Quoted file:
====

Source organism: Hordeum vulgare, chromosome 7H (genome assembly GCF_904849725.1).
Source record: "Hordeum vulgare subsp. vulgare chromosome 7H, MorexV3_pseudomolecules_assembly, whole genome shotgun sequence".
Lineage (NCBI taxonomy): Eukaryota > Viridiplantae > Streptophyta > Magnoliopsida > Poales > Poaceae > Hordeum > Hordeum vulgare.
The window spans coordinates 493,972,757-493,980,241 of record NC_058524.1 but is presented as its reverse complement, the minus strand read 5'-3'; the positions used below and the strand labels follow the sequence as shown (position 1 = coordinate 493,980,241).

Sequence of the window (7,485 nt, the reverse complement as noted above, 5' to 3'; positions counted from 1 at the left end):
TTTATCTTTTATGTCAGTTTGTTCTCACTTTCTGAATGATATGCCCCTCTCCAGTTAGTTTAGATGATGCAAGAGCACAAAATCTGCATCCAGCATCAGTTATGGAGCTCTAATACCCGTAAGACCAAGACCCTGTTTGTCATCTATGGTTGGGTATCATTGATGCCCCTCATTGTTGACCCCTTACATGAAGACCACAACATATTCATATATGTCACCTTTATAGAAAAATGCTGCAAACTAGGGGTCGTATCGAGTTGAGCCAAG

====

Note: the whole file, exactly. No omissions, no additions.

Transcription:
Source organism: Hordeum vulgare, chromosome 7H (genome assembly GCF_904849725.1).
Source record: "Hordeum vulgare subsp. vulgare chromosome 7H, MorexV3_pseudomolecules_assembly, whole genome shotgun sequence".
Lineage (NCBI taxonomy): Eukaryota > Viridiplantae > Streptophyta > Magnoliopsida > Poales > Poaceae > Hordeum > Hordeum vulgare.
The window spans coordinates 493,972,757-493,980,241 of record NC_058524.1 but is presented as its reverse complement, the minus strand read 5'-3'; the positions used below and the strand labels follow the sequence as shown (position 1 = coordinate 493,980,241).

Sequence of the window (7,485 nt, the reverse complement as noted above, 5' to 3'; positions counted from 1 at the left end):
TTTATCTTTTATGTCAGTTTGTTCTCACTTTCTGAATGATATGCCCCTCTCCAGTTAGTTTAGATGATGCAAGAGCACAAAATCTGCATCCAGCATCAGTTATGGAGCTCTAATACCCGTAAGACCAAGACCCTGTTTGTCATCTATGGTTGGGTATCATTGATGCCCCTCATTGTTGACCCCTTACATGAAGACCACAACATATTCATATATGTCACCTTTATAGAAAAATGCTGCAAACTAGGGGTCGTATCGAGTTGAGCCAAG